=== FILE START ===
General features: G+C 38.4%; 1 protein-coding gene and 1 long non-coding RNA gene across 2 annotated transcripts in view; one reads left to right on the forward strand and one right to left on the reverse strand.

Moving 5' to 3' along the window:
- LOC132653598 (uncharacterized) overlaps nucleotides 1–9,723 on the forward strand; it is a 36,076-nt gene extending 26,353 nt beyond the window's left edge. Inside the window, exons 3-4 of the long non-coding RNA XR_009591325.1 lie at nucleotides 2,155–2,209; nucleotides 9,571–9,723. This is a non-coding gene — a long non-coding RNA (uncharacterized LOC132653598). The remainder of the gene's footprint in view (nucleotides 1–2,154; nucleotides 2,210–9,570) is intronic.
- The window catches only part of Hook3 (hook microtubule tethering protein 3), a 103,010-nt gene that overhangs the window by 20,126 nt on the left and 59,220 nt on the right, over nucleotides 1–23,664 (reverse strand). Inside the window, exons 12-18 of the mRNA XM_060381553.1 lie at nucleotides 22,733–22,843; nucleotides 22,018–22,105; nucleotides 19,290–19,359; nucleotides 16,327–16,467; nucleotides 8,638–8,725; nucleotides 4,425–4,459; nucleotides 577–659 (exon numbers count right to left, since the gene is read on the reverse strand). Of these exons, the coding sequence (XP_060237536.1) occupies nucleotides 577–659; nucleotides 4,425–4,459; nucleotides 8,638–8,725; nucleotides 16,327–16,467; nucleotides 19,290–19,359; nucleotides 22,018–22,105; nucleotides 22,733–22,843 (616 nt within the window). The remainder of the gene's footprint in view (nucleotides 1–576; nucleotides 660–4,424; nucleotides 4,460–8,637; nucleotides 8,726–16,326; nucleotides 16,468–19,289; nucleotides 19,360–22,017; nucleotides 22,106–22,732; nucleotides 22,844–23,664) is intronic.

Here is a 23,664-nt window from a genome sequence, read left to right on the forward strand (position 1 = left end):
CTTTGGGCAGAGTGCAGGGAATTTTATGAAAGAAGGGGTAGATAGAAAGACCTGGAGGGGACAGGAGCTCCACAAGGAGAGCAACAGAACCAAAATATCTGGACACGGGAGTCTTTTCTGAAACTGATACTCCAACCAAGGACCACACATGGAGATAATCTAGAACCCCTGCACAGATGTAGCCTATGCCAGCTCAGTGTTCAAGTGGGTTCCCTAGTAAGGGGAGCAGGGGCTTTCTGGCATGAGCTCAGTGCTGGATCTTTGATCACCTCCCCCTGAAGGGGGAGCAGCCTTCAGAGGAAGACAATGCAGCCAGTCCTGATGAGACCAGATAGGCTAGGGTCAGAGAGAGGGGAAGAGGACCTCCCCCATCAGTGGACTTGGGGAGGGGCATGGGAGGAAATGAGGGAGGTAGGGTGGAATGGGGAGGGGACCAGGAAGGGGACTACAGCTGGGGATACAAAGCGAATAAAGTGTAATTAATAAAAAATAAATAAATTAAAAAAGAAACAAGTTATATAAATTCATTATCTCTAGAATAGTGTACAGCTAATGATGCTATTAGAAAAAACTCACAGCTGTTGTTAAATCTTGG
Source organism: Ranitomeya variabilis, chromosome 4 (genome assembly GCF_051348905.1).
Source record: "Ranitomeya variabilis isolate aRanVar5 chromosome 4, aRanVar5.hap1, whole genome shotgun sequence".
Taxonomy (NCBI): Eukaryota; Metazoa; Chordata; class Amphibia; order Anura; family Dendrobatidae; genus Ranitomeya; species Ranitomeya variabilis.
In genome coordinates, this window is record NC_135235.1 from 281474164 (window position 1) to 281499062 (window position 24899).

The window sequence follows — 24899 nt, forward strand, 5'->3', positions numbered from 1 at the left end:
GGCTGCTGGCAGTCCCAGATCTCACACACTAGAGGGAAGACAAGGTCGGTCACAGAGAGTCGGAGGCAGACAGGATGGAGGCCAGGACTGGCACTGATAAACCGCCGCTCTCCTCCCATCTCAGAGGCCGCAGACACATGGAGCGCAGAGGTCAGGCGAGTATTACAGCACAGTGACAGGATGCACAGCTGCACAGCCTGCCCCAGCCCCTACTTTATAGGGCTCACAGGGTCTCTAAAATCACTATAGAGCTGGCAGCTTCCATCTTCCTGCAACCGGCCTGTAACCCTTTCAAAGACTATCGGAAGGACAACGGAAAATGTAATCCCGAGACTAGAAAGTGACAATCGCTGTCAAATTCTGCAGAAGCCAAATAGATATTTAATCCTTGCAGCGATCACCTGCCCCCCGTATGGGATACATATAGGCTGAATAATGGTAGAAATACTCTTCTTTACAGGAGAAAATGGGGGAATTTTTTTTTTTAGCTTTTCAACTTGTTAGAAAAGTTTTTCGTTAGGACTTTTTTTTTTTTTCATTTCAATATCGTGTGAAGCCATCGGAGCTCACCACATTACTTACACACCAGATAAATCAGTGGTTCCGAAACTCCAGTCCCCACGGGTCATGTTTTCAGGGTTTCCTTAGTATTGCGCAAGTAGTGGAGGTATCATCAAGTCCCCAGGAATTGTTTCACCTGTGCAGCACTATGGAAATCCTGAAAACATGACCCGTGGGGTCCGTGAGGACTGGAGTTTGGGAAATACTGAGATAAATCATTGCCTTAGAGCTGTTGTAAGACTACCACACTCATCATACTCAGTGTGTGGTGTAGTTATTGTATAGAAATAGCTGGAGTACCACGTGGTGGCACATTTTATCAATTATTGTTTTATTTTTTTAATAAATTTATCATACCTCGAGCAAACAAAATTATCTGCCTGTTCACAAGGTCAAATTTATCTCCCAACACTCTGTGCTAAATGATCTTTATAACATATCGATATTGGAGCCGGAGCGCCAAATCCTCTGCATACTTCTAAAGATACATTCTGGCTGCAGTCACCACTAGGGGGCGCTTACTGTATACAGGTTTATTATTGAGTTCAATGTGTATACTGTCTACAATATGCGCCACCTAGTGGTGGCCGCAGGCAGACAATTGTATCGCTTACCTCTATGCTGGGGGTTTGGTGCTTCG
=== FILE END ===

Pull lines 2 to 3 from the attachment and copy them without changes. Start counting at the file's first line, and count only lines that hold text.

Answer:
Moving 5' to 3' along the window:
- LOC132653598 (uncharacterized) overlaps nucleotides 1–9,723 on the forward strand; it is a 36,076-nt gene extending 26,353 nt beyond the window's left edge. Inside the window, exons 3-4 of the long non-coding RNA XR_009591325.1 lie at nucleotides 2,155–2,209; nucleotides 9,571–9,723. This is a non-coding gene — a long non-coding RNA (uncharacterized LOC132653598). The remainder of the gene's footprint in view (nucleotides 1–2,154; nucleotides 2,210–9,570) is intronic.